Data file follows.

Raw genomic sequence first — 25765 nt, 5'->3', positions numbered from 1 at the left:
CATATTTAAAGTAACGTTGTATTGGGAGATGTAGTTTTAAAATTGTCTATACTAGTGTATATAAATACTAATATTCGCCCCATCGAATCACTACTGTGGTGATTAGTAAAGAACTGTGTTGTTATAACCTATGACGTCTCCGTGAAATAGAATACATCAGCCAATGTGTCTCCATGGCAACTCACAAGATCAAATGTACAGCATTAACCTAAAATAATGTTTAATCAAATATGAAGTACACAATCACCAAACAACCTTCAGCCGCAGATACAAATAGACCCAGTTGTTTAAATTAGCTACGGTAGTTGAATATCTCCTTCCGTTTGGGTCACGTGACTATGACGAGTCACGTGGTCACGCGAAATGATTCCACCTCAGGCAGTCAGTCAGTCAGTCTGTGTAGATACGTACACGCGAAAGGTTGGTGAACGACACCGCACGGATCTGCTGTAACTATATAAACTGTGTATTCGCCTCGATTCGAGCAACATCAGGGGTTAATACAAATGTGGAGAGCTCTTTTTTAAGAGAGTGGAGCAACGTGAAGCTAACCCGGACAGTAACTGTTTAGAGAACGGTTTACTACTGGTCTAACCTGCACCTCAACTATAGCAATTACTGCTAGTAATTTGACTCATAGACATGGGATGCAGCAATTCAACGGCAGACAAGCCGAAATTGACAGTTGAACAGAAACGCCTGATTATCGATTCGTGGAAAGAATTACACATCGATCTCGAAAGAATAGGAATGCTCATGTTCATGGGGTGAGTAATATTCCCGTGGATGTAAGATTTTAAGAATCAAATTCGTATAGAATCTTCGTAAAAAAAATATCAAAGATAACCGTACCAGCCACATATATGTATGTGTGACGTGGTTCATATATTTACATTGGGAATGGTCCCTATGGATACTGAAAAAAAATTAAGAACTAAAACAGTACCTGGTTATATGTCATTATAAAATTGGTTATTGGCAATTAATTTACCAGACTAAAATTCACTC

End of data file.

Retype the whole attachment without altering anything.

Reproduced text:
Raw genomic sequence first — 25765 nt, 5'->3', positions numbered from 1 at the left:
CATATTTAAAGTAACGTTGTATTGGGAGATGTAGTTTTAAAATTGTCTATACTAGTGTATATAAATACTAATATTCGCCCCATCGAATCACTACTGTGGTGATTAGTAAAGAACTGTGTTGTTATAACCTATGACGTCTCCGTGAAATAGAATACATCAGCCAATGTGTCTCCATGGCAACTCACAAGATCAAATGTACAGCATTAACCTAAAATAATGTTTAATCAAATATGAAGTACACAATCACCAAACAACCTTCAGCCGCAGATACAAATAGACCCAGTTGTTTAAATTAGCTACGGTAGTTGAATATCTCCTTCCGTTTGGGTCACGTGACTATGACGAGTCACGTGGTCACGCGAAATGATTCCACCTCAGGCAGTCAGTCAGTCAGTCTGTGTAGATACGTACACGCGAAAGGTTGGTGAACGACACCGCACGGATCTGCTGTAACTATATAAACTGTGTATTCGCCTCGATTCGAGCAACATCAGGGGTTAATACAAATGTGGAGAGCTCTTTTTTAAGAGAGTGGAGCAACGTGAAGCTAACCCGGACAGTAACTGTTTAGAGAACGGTTTACTACTGGTCTAACCTGCACCTCAACTATAGCAATTACTGCTAGTAATTTGACTCATAGACATGGGATGCAGCAATTCAACGGCAGACAAGCCGAAATTGACAGTTGAACAGAAACGCCTGATTATCGATTCGTGGAAAGAATTACACATCGATCTCGAAAGAATAGGAATGCTCATGTTCATGGGGTGAGTAATATTCCCGTGGATGTAAGATTTTAAGAATCAAATTCGTATAGAATCTTCGTAAAAAAAATATCAAAGATAACCGTACCAGCCACATATATGTATGTGTGACGTGGTTCATATATTTACATTGGGAATGGTCCCTATGGATACTGAAAAAAAATTAAGAACTAAAACAGTACCTGGTTATATGTCATTATAAAATTGGTTATTGGCAATTAATTTACCAGACTAAAATTCACTC